Professor Bensoussan had to rethink feedback systems in the light of new technologies: New sensors with greater precision, higher resolution and larger bandwidth. In addition, today’s Digital Signal Processors (DSPs), are much quicker and provide greater flexibility.

Figure 3: Temporal Response of the Compensator Designed by Professor Bensoussan

Figure 3: Temporal Response of the Compensator Designed by Professor Bensoussan

Improvements in the temporal characteristics, obtained using phase circuits, can now be modified by reducing compensator gain in order to avoid saturation at the inputs to the controlled process.

Experimentation

In collaboration with Professor Benoit Boulet of McGill University and a combined team of ÉTS-McGill researchers, this algorithm was tested in a laboratory using a magnetic levitation system. The experimental results have validated the performance of the theoretical results: The robustness margins are preserved and the temporal solution is competitive with respect to existing solutions, especially with respect to PID controllers (proportional-integral-differential). It should also be noted that, in this new algorithm, stabilisation and rise times are both equal.

Figure 4: Experimental Setup

Figure 4: Experimental Setup

One of the main advantages of the algorithm is that it can also be translated into the classical control domain whose graphical methods provide a more intuitive understanding of the solution.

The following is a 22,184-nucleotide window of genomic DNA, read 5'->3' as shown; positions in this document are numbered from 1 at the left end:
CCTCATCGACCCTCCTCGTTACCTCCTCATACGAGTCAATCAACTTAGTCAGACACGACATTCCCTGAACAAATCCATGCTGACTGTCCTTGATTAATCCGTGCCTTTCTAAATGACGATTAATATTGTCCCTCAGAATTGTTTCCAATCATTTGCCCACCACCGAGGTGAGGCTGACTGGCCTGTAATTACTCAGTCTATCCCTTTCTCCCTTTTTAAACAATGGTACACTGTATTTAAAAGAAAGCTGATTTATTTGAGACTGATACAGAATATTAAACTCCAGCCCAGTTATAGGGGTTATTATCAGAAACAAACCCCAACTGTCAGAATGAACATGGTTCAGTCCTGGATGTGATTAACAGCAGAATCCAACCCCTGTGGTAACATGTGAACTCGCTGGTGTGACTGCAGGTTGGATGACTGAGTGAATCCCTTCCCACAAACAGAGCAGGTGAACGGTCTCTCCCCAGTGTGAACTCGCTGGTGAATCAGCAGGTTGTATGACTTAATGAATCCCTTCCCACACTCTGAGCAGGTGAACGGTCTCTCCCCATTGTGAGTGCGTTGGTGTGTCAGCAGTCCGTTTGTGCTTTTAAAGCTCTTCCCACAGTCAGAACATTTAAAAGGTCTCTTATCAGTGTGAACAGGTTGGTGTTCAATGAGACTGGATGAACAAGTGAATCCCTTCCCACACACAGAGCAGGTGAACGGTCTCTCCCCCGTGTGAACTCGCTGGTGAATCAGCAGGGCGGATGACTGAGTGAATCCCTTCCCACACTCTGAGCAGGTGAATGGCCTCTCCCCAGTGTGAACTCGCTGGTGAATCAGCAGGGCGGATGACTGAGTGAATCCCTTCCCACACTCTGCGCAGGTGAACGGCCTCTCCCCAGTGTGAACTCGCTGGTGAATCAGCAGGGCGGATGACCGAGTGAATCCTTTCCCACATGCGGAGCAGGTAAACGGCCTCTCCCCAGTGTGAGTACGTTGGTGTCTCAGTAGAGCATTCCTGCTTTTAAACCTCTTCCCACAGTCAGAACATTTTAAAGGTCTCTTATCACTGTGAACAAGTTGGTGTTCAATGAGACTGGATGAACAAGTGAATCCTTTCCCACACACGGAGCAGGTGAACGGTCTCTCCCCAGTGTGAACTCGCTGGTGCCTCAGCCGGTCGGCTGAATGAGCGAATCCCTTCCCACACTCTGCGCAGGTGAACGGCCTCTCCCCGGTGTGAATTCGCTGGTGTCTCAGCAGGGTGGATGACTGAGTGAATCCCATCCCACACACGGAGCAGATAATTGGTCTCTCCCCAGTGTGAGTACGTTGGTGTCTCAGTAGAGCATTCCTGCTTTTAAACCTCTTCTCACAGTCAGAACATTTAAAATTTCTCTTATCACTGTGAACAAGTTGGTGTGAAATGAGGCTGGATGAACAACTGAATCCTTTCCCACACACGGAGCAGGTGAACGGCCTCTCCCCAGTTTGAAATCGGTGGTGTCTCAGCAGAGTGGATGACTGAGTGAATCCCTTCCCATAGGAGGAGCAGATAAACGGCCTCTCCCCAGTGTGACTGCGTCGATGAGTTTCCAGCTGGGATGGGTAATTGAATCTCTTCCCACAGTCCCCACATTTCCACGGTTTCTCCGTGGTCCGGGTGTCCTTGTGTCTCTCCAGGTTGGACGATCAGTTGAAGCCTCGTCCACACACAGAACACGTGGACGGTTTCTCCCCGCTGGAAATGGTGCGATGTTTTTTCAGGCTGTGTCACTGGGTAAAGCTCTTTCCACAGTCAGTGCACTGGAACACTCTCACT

Potential Applications

This algorithm is universal and can be applied to any system in which stability and response time are important. As one example, it could be applied to control the reading arms of hard-drives in order to increase their reading speeds. Automated assembly is another potential domain of applications where there is significant potential for improvement. Aligo Innovation, a partner company, specialises in the marketing of university innovations and is responsible for promoting this algorithm (US Patent Number 8,831,755).

Future Projects

On the academic level, there are many options for continued research including an application of the algorithm to multivariable systems and the accommodation of various system nonlinearities and processing times. On the practical side, this algorithm can be applied to a large range of control systems in which response time is a critical factor. A universal controller, provided as a set of software tools, could also be developed to adapt to various process characteristics and to the available computational power of a given microprocessor or digital signal processor (DSP).

David Bensoussan

Author's profile

David Bensoussan teaches at the Department of Electrical Engineering of ÉTS. His research interests are control algorithms, fibre optic systems and digital telecommunications. He is also the co-inventor of home-automation products.

Program : Electrical Engineering 

Author profile